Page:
Expansion of U.S. manufacturing growth that began trending upward last summer is expected to continue through 2021, along with growing capital spending and rising capacity utilization, according to the Institute for Supply Management.
ISM’s semiannual economic forecast released this week predicts U.S. manufacturers will record a healthy net increase in revenues totaling 6.9 percent this year, reversing a 1.3 percent decline during pandemic-plagued 2020. Fifteen of 18 industry sectors tracked by ISM are expected to record increases, including the computer and electronic products segment.
U.S. manufacturers have recorded seven consecutive months of growth beginning last June, ISM reported. “Manufacturing’s purchasing and supply executives expect to see strong growth in 2021,” said Timothy Fiore, chairman of the ISM Manufacturing Business Survey Committee
“They are optimistic about overall business prospects for the first half of 2021, with business continuing to expand through the second half and at higher rates.”
The ISM survey found that 59 percent of purchasing and supply executives polled expect revenue growth in 2021.
As net revenues increase, so too do projections for capital spending: ISM predicts a 2.4 percent jump in capex investments over last year. The forecast mirrors other key sectors such as semiconductor manufacturing, where infrastructure investments jumped 34 percent in 2020.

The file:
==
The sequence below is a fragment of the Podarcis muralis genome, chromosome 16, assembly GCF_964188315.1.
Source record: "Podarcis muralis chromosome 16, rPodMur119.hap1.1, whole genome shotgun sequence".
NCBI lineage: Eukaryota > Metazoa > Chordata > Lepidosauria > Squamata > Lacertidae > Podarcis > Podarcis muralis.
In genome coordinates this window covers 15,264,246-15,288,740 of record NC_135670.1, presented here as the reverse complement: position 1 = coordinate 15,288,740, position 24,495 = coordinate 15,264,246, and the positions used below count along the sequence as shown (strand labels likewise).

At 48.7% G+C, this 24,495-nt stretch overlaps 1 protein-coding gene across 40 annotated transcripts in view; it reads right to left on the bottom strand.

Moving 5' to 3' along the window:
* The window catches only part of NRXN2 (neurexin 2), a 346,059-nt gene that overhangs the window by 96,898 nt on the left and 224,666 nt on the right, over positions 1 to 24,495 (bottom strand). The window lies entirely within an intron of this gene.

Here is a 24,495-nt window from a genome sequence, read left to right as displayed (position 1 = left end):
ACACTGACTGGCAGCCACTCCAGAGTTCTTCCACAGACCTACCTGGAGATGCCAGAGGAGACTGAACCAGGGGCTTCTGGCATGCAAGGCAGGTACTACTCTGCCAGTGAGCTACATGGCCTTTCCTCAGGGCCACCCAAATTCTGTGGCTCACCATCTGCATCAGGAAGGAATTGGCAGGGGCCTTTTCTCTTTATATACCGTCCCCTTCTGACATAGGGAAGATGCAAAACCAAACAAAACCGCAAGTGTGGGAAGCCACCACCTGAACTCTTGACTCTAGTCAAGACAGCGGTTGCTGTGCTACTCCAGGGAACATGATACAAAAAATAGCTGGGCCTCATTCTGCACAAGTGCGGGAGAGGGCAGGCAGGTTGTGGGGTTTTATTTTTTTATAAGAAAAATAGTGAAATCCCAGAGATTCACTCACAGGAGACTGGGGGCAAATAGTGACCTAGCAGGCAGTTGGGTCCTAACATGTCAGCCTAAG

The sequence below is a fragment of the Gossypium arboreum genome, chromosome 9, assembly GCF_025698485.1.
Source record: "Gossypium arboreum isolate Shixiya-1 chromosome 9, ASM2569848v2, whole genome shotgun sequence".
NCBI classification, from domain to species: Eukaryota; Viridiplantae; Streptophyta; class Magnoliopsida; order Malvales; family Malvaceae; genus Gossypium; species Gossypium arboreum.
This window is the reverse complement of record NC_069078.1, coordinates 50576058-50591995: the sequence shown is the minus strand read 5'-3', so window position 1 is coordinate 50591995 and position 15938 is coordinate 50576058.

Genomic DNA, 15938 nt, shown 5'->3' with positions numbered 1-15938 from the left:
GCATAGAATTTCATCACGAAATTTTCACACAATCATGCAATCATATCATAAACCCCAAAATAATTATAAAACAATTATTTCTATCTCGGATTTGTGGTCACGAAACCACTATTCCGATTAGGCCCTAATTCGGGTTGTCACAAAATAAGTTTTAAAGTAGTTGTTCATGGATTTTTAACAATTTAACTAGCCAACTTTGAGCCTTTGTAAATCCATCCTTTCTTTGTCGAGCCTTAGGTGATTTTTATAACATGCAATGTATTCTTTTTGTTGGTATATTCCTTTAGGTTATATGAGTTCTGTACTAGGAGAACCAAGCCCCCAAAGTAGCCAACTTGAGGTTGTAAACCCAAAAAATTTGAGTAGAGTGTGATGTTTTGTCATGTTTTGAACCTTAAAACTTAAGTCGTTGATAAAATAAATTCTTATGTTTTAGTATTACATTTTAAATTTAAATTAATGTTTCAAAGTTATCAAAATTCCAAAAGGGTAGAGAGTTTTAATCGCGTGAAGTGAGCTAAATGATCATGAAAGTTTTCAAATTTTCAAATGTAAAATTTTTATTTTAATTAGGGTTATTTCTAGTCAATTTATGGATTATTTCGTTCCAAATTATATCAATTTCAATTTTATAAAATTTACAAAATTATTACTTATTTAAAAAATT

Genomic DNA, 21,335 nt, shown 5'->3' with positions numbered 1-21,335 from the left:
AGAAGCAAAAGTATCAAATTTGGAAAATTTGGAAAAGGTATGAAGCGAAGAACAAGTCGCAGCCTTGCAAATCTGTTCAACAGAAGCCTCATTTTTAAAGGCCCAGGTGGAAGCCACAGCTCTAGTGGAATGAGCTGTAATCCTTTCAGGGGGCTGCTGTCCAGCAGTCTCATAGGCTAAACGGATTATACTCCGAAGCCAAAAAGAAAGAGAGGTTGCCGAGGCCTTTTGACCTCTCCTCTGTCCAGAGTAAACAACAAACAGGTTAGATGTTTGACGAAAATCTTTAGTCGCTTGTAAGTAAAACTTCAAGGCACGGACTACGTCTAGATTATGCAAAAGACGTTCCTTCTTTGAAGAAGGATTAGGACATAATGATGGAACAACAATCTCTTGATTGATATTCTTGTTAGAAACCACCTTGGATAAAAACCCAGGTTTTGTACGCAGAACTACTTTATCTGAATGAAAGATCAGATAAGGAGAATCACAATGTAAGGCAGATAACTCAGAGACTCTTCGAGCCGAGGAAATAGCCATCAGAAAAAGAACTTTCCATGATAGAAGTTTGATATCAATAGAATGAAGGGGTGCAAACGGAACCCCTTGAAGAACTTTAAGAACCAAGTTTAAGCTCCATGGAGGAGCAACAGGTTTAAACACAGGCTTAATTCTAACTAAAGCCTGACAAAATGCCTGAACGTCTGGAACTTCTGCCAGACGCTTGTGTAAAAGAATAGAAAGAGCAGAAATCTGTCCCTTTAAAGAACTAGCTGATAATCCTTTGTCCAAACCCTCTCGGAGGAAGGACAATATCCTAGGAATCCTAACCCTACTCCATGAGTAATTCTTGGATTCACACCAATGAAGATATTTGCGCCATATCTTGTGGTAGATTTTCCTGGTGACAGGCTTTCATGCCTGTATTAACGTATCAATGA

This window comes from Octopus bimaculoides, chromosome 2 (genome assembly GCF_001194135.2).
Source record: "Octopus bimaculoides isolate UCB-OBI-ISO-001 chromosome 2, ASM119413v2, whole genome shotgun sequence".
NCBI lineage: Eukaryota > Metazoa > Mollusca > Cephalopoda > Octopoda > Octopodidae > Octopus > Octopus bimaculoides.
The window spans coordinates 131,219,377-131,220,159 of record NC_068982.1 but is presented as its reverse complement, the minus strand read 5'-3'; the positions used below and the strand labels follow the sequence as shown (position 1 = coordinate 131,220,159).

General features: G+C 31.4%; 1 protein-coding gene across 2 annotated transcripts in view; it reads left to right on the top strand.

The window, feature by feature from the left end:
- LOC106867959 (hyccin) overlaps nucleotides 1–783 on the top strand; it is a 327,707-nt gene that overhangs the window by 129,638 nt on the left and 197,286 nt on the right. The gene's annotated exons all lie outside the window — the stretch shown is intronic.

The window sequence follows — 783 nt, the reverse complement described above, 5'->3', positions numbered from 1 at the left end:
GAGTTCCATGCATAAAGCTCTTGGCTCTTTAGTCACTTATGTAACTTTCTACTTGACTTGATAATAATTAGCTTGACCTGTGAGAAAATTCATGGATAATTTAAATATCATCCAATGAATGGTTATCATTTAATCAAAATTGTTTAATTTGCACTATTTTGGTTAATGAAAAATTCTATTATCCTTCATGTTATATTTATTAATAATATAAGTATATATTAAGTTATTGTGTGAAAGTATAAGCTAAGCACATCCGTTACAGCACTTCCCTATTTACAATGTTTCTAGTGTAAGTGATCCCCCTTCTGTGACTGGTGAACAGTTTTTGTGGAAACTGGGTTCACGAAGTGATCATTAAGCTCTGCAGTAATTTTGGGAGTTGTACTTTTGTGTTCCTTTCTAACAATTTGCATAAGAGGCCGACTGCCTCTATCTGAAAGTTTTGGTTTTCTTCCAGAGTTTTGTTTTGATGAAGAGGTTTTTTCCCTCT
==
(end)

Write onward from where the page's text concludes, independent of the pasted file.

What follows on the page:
Meanwhile, overall U.S. manufacturing capacity utilization jumped nearly 10 percentage points on an annual basis to 85.7 percent, reflecting sustained demand for products ranging from electronics to paper products.
The U.S. manufacturing surge is also expected to generate badly needed jobs, with employment expected to grow 2.5 percent this year on an annual basis. Labor shortages will push up wages and benefits by an average of 2.7 percent, ISM predicts.
As U.S. manufacturing rebounds, supply chain issues persist, especially at west coast port facilities clogged by a surge of end-of-year cargo volumes. “The pandemic also impacted the availability of critical workers throughout the supply chain, including those working at the ports, railroads, trucking companies, warehouses and retail locations,” the Pacific Merchant Shipping Association warned earlier this month.
U.S. manufacturers were nevertheless upbeat about export prospects in 2021, with more than half expecting increased orders, including a small percentage anticipating “substantial” increases in demand during the first half of 2021.
Those manufacturing gains are expected to persist, with 49 percent of executives polled by ISM anticipating second-half gains to exceed the first six months of this year.
“The manufacturing sector is currently expanding, and the forecast indicates that it may continue in the first half of 2021 and expand at a slightly higher rate in the second half of 2021,” ISM concluded.
The institute’s manufacturing forecast is based on survey data gathered in December 2020.